Here's what the Iverson Movie Ranch obsession is all about ...

For an introduction to this blog and to the obsession a growing number of vintage film and TV fans have with the Iverson Movie Ranch — the most widely filmed outdoor location in movie and TV history — please read the site's introductory post, found here.
• Your feedback is appreciated — please leave comments on any of the posts.
• To find specific rock features or look up movie titles, TV shows, actors and production people, see the "LABELS" section — the long alphabetical listing on the right side of the page, below.
• To join the MAILING LIST, send me an email at iversonmovieranch@gmail.com and let me know you'd like to sign up.
• I've also begun a YouTube channel for Iverson Movie Ranch clips and other movie location videos, which you can get to by clicking here.
• Here's a link to Garden of the Gods, the best-known section of the Iverson Movie Ranch (featured in the movie "Stagecoach," the "Lone Ranger" TV show and hundreds of other productions).
• To go right to the great Iverson cinematographers, click here.
• Readers can email the webmaster at iversonmovieranch@gmail.com.

Tuesday, April 28, 2015

Iverson's neighbor to the east: A surprise discovery

"The Trusted Outlaw" (1937)

I've been trying for a few years to figure out what this compound is that appears briefly in the background of a scene in the Bob Steele B-Western "The Trusted Outlaw." I always assumed it was a farm, as that's mainly what could be found in the northwest San Fernando Valley back then.

"The Trusted Outlaw"

I knew from the context that the shot was taken on Sheep Flats, on the Lower Iverson, and that the camera was aimed more or less toward the east. That meant that whatever the compound was, it was the Lower Iverson Movie Ranch's neighbor to the east.

1959 aerial photo

I was able to determine that the compound was situated inside a U-shaped (or C-shaped) bend in the road along the old Mayan Drive. Outside of "The Trusted Outlaw," it was all but impossible to find photos of the place — this old aerial provides one view, but it's not much help. At best, you can "kind of" make out some buildings.

L.A. County Fire Department: Station 75 (1937)

Then I ran across this photo in a presentation by the Chatsworth Historical Society. It's the mystery compound, which turns out to be a fire station. The photo — taken the same year "The Trusted Outlaw" was filmed — originated from the L.A. County Fire Department archives.

Fire Station 75

The station reportedly dates back to 1935, so it was still pretty new when these photos were taken — and when it made its fleeting appearance in "The Trusted Outlaw."

Topanga Canyon interchange with the 118 Freeway

The Fire Department moved out in the mid-1960s when the 118 Freeway came through, with Station 75 relocating to Chatsworth's Lake Manor community a few miles to the southwest. The freeway now runs pretty much directly over where the station used to stand.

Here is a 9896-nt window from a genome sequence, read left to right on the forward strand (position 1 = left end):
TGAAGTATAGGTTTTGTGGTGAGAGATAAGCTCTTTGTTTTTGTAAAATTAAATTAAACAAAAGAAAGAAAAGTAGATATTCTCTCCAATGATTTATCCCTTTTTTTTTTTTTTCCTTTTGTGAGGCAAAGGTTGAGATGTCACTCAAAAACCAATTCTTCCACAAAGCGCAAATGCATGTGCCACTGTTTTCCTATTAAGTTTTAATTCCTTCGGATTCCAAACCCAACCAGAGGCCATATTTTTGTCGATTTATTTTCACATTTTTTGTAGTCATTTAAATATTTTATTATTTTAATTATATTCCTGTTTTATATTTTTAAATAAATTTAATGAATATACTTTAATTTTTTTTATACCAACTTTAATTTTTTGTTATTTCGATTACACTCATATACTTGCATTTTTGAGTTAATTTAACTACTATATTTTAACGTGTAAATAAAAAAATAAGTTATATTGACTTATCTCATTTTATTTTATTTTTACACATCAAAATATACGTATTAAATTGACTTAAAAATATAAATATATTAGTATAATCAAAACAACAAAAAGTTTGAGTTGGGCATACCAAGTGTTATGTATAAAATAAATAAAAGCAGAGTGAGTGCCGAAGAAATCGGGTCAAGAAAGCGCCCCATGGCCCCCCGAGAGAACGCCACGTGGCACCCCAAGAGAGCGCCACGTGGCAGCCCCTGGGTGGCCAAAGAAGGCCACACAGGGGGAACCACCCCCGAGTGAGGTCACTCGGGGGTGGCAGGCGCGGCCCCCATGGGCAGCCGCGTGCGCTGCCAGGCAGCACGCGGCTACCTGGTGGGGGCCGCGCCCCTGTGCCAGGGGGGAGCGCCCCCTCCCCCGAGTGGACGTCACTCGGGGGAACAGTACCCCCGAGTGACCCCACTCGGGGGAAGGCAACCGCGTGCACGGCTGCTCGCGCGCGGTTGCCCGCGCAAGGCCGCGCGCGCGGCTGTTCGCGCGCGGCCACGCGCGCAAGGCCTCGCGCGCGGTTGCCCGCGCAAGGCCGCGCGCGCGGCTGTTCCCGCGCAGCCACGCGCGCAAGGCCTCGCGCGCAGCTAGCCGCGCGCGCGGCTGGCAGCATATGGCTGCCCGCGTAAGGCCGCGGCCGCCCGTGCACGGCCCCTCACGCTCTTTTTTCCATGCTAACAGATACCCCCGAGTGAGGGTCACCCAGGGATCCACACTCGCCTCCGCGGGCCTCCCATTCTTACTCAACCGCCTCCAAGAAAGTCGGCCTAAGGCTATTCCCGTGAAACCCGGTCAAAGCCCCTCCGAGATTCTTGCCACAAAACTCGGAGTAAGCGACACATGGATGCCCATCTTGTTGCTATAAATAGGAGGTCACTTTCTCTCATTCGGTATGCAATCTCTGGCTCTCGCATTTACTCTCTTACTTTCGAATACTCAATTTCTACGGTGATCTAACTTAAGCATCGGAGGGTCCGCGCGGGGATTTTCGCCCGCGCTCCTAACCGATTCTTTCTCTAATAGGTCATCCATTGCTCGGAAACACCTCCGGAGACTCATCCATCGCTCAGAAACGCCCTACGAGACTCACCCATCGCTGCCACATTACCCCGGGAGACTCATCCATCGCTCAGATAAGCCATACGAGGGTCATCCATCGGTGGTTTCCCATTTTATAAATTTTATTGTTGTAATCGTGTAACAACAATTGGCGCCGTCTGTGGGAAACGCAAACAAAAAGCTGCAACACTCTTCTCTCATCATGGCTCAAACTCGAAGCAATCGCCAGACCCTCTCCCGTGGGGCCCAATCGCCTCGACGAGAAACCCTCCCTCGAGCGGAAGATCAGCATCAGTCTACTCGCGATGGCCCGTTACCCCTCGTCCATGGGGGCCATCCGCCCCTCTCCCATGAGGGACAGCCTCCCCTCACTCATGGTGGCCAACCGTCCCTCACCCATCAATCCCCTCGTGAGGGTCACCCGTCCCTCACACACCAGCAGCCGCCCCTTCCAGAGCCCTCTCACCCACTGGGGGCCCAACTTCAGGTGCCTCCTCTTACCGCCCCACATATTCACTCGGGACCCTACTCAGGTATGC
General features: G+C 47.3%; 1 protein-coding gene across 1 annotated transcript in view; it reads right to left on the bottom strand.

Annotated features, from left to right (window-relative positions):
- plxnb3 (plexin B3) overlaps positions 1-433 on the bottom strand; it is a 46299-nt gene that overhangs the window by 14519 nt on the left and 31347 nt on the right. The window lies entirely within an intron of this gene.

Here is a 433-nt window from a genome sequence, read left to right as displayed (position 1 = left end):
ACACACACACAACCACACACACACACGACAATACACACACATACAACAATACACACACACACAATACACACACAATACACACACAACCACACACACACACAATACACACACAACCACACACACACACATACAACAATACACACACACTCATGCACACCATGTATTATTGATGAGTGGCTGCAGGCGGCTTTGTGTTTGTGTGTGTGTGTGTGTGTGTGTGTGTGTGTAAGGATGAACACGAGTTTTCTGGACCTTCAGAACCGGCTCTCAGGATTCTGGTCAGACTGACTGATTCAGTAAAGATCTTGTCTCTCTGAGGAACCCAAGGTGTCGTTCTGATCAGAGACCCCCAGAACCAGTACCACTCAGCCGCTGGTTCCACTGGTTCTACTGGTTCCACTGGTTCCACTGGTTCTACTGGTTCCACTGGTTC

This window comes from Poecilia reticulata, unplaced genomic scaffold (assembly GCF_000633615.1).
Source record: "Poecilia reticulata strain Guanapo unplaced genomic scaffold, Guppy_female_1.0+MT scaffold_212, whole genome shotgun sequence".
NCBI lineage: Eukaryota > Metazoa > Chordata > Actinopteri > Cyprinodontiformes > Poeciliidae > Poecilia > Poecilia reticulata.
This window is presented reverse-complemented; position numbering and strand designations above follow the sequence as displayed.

The site of Fire Station 75, as it appears today

Thanks to the durability of rocks, we can still get a fix on the general location of the old fire station — even with the freeway now dominating the terrain. Iverson researcher Cliff Roberts snapped this shot of the site on a recent visit, shooting from the north side of the 118, looking south.

A number of the area's key features are identified in this version of Cliff's photo. The former Lower Iverson is essentially off to the right of the frame. The cars are exiting the 118 westbound at Topanga.

Many of the same rocks can be found in both the recent photo and the 1937 photo of the fire station. I've zoomed in a little on the photo here and have identified several of these rocks.

The same rocks identified in the recent photo — Rocks A, B, C and D — are identified again here in the 1937 shot. By comparing the two photos we can see approximately where the station was situated — even though much of the site has been consumed by the freeway.

"The Rifleman" (1961): The Lower Iverson's East Gate

While we're focused on the eastern boundary of the Lower Iverson, I wanted to share a related shot I found in an episode of the TV show "The Rifleman." Anytime a gate turns up, it's interesting, and this particular gate is one I've never seen in any other production. It appears in an episode called "First Wages," which premiered Oct. 9, 1961.

It turns out it's the gate between the Iverson Movie Ranch and Fire Station 75, more or less. On the other side of the gate is Mayan Drive, and just across Mayan Drive, although we can't see it, would be the fire station.

1959 aerial map — eastern half of Sheep Flats

Going back to that 1959 aerial, here's the lay of the land at the east end of Sheep Flats, including the location of the gate leading to Mayan Drive and the fire station. I've also noted the location of the landmark Center Rock, which remains in place today as part of the Indian Hills Mobile Home Village.

4 comments:

Cliff said...

Sad to see more history lost to development.

Scotty Rawson said...

Thanks for the mystery solved
Scotty

Mike Kolinski said...

Saw the gate in a 1942 movie on encore westerns channel, "Riders of the northland". Charles Starrette and Russ Hayden starred. The whole movie was filmed at Iverson, with the location supposed to be.....get this...Alaska! Nazi spies in a western! Loved it, since westerns are my favorite. Iverson was definetly the king of movie land then. Great site. A lot of hard work has played off in one gem of a blog. Keep up the greatwork!

Swami Nano said...

Thanks for the feedback, Cliff, Scotty and Mike ...

Mike, after I saw your comment I renewed my effort to track down "Riders of the Northland," which is a hard movie to find. The search continues ... but if it's on Encore Westerns, at least it's out there somewhere. Nice job spotting the gate!

Thanks for all your kind words. I'll keep at it.

-SN